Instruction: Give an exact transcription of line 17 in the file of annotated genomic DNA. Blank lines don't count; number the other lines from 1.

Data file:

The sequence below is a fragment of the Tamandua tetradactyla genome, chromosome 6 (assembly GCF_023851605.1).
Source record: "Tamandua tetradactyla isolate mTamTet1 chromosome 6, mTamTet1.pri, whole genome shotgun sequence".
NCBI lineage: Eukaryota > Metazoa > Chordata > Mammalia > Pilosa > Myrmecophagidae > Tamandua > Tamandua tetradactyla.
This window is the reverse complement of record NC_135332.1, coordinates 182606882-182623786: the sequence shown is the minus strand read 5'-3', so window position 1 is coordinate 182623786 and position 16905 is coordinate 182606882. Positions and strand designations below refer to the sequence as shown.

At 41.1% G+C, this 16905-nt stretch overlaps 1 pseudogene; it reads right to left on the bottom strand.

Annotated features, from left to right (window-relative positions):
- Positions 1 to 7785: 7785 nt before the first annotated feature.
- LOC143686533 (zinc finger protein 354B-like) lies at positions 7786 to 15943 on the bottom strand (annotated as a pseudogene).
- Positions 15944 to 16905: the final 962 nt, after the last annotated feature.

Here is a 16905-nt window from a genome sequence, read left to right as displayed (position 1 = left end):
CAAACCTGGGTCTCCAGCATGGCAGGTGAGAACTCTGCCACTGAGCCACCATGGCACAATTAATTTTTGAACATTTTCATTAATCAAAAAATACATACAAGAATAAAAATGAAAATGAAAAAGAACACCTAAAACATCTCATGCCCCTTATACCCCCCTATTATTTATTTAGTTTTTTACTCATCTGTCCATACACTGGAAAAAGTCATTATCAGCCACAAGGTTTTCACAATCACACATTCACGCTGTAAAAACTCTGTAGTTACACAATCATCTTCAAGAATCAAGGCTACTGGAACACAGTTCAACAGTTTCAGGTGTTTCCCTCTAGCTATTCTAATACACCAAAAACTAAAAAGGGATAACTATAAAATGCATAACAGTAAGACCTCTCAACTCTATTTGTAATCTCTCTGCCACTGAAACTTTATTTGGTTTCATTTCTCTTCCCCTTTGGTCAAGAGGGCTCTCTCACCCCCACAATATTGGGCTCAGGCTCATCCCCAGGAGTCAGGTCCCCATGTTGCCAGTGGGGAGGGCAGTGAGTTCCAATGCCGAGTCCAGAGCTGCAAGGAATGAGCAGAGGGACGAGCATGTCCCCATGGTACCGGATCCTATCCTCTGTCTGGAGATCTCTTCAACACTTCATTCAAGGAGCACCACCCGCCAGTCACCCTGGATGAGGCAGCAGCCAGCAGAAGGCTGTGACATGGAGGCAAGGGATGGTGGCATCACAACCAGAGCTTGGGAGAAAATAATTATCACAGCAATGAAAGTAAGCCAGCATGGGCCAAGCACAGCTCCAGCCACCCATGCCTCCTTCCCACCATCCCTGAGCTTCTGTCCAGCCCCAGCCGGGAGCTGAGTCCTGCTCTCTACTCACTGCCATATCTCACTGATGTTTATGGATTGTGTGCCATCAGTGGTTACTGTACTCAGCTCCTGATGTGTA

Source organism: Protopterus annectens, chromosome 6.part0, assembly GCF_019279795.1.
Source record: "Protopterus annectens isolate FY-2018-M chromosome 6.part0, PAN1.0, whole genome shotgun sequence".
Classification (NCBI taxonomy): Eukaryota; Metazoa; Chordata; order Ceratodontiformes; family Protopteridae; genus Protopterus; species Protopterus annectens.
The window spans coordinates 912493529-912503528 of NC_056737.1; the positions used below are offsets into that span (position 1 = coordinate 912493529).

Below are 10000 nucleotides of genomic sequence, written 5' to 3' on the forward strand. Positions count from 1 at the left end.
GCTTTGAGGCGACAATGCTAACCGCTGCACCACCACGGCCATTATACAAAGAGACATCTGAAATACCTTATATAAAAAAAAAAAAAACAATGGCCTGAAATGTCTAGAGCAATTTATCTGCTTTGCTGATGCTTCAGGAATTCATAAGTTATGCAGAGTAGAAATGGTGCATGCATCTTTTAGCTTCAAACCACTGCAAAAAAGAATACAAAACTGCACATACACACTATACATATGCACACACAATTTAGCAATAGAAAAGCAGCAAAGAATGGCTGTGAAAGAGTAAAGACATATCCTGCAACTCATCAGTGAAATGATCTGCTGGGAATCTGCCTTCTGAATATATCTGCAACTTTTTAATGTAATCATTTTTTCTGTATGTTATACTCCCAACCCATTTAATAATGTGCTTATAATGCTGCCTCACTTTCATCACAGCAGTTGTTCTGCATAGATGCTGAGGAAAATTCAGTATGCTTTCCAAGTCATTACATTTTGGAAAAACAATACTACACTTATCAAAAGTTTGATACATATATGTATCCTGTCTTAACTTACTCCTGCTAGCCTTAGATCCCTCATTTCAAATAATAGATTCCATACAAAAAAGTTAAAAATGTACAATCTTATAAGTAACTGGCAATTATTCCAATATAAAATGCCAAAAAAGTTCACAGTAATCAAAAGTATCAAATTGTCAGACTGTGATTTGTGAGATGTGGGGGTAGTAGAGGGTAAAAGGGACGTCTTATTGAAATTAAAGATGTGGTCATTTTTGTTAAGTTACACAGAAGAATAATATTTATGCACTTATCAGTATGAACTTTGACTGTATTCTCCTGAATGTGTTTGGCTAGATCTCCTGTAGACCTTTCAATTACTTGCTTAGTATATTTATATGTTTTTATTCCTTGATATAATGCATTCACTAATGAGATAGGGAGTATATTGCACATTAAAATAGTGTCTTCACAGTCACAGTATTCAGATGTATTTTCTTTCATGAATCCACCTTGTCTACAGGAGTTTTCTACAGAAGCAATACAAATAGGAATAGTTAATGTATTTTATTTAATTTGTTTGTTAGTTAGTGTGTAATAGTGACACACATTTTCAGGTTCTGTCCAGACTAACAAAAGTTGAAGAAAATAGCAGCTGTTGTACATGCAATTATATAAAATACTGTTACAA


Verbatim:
GCTTTGAGGCGACAATGCTAACCGCTGCACCACCACGGCCATTATACAAAGAGACATCTGAAATACCTTATATAAAAAAAAAAAAAACAATGGCCTGAAATGTCTAGAGCAATTTATCTGCTTTGCTGATGCTTCAGGAATTCATAAGTTATGCAGAGTAGAAATGGTGCATGCATCTTTTAGCTTCAAACCACTGCAAAAAAGAATACAAAACTGCACATACACACTATACATATGCACACACAATTTAGCAATAGAAAAGCAGCAAAGAATGGCTGTGAAAGAGTAAAGACATATCCTGCAACTCATCAGTGAAATGATCTGCTGGGAATCTGCCTTCTGAATATATCTGCAACTTTTTAATGTAATCATTTTTTCTGTATGTTATACTCCCAACCCATTTAATAATGTGCTTATAATGCTGCCTCACTTTCATCACAGCAGTTGTTCTGCATAGATGCTGAGGAAAATTCAGTATGCTTTCCAAGTCATTACATTTTGGAAAAACAATACTACACTTATCAAAAGTTTGATACATATATGTATCCTGTCTTAACTTACTCCTGCTAGCCTTAGATCCCTCATTTCAAATAATAGATTCCATACAAAAAAGTTAAAAATGTACAATCTTATAAGTAACTGGCAATTATTCCAATATAAAATGCCAAAAAAGTTCACAGTAATCAAAAGTATCAAATTGTCAGACTGTGATTTGTGAGATGTGGGGGTAGTAGAGGGTAAAAGGGACGTCTTATTGAAATTAAAGATGTGGTCATTTTTGTTAAGTTACACAGAAGAATAATATTTATGCACTTATCAGTATGAACTTTGACTGTATTCTCCTGAATGTGTTTGGCTAGATCTCCTGTAGACCTTTCAATTACTTGCTTAGTATATTTATATGTTTTTATTCCTTGATATAATGCATTCACTAATGAGATAGGGAGTATATTGCACATTAAAATAGTGTCTTCACAGTCACAGTATTCAGATGTATTTTCTTTCATGAATCCACCTTGTCTACAGGAGTTTTCTACAGAAGCAATACAAATAGGAATAGTTAATGTATTTTATTTAATTTGTTTGTTAGTTAGTGTGTAATAGTGACACACATTTTCAGGTTCTGTCCAGACTAACAAAAGTTGAAGAAAATAGCAGCTGTTGTACATGCAATTATATAAAATACTGTTACAA